Portraits of Wildflowers

Perspectives on Nature Photography

What the bud became

with 8 comments

Jimsonweed Flower 6866

In the last post I showed you a picture of a yellow bud, which I described as roughly cylindrical, about an inch and a half across by six inches long. Then I asked if you could guess what the flower would look like once it emerged. Here it is, fully unrolled, with much of the original creamy yellow turned to pure white. This is jimsonweed, Datura wrightii, which produces some of the showiest blooms we have in Texas, measuring a good six inches (15 cm) across the flared end of each fully unfurled flower.

But as beautiful as jimsonweed’s white flowers are, this is also a dangerous plant: all parts of it are toxic. Because this species of Datura is also hallucinogenic, every year there are people who ingest some form of it and get sick, and unfortunately some of them even die. But over the centuries and millennia, enough ancient and modern ingesters have lived and valued their visions for jimsonweed to have earned the alternate English names sacred datura and angel trumpet.

For more information about Datura wrightii, including a state-clickable map showing the many places in the United States where this plant grows, you can visit the USDA website.

© 2011 Steven Schwartzman

Written by Steve Schwartzman

October 26, 2011 at 3:21 AM

8 Responses

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  1. Very pretty

    Eden

    October 26, 2011 at 10:24 AM

  2. Very pretty, and pretty undesirable! I never would have guessed jimsonweed. I’ve seen it, but very rarely, and I’ve never seen the buds. When I lived down around Victoria, the farmers and ranchers talked about it with the same affection as Johnson grass.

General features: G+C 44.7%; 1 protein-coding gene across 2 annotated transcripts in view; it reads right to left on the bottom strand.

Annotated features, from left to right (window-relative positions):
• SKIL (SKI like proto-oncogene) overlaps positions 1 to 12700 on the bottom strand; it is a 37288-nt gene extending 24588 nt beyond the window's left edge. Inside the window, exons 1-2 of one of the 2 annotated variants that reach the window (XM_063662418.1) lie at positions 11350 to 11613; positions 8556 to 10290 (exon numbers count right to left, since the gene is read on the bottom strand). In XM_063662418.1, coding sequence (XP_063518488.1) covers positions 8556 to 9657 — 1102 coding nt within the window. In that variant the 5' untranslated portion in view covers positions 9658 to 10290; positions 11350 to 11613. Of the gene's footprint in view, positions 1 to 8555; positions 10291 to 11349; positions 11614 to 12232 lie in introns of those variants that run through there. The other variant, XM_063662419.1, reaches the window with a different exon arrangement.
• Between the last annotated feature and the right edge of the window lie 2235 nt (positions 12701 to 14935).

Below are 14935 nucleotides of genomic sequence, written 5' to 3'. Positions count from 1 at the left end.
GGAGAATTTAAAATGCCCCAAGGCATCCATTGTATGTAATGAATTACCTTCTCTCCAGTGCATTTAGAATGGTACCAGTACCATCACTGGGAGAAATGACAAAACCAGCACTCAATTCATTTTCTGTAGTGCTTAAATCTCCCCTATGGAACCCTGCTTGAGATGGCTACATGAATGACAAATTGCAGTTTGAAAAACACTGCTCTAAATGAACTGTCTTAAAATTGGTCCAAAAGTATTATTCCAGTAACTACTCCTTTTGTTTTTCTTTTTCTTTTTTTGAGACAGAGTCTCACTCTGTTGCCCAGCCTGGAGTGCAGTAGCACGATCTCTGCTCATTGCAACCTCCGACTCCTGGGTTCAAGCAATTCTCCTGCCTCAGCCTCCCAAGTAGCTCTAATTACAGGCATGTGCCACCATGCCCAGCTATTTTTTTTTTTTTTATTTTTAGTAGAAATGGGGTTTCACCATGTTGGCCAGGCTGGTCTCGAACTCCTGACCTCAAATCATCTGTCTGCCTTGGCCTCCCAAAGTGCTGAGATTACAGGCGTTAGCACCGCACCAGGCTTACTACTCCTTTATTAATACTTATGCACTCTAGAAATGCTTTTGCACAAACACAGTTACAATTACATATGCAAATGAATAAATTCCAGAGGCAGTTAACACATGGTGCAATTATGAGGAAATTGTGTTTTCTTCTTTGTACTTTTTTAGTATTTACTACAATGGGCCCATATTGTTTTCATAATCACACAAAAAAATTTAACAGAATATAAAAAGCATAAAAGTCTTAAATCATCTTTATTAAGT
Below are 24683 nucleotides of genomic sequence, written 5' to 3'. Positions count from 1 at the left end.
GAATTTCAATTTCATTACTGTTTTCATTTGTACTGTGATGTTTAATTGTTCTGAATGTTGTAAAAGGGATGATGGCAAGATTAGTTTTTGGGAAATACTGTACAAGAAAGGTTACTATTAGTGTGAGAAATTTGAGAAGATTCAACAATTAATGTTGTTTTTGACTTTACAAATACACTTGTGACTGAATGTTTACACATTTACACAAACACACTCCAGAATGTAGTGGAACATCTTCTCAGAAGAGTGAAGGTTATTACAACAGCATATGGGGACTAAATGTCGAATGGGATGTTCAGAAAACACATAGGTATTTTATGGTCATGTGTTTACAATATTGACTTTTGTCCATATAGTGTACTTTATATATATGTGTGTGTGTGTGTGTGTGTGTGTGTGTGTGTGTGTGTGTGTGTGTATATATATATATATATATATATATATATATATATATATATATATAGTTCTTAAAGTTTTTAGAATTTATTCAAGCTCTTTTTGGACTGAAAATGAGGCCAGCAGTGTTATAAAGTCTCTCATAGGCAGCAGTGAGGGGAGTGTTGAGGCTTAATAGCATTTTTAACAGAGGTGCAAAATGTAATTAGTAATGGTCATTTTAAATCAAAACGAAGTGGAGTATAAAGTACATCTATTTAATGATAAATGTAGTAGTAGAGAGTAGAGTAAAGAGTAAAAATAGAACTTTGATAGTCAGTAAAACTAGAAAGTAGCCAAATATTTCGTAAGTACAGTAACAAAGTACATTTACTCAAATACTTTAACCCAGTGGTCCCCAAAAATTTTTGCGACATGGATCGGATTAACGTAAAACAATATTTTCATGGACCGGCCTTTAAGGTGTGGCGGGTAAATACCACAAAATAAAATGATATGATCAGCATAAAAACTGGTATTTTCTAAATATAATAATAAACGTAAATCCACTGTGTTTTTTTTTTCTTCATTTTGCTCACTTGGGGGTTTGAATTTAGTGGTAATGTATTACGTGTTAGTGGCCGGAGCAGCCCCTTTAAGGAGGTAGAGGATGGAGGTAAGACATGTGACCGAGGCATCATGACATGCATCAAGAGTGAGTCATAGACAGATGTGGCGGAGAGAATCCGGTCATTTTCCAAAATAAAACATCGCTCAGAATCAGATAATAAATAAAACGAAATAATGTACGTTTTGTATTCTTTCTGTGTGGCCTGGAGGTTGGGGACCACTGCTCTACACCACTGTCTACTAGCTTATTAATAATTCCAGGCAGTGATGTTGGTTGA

I remember being told that cattle and horses don’t go for it with the same enthusiasm as locoweed, but that it sometimes will lead to mass kills of chickens. It can get into their feed, and that’s all it takes.

    Beautiful and deadly – an always intriguing combination!

    shoreacres

    October 26, 2011 at 9:21 PM

    • Happy surprise, then. I can see where farmers might not like this toxic plant, which you aptly describe as the intriguing combination of beautiful and deadly; reminds me of what the Italians call belladonna, beautiful lady.

      Steve Schwartzman

      October 27, 2011 at 5:41 AM

  3. […] this is what the strange fruit of jimsonweed, Datura wrightii, looks like when it is still forming. Looks like green flames, don’t you […]

  4. Beautiful shot with wonderful detail. 🙂

    KatiesCameraBlog

    October 27, 2011 at 6:52 PM

    • Thanks, Katie. It’s hard to keep detail in something as bright white as the bell of this flower, but I always shoot in RAW to preserve as much information as possible.

      Steve Schwartzman

      October 27, 2011 at 7:26 PM

  5. […] • a fully open, trumpet-shaped flower; […]

  6. […] rosinweed, the Miró of Mirabilis, the Titian of Tinantia, the Gauguin of Gaillardia, the Dalí of Datura, and the Monet of Monarda. You, too, can play the game and add other alliterative titles that link […]


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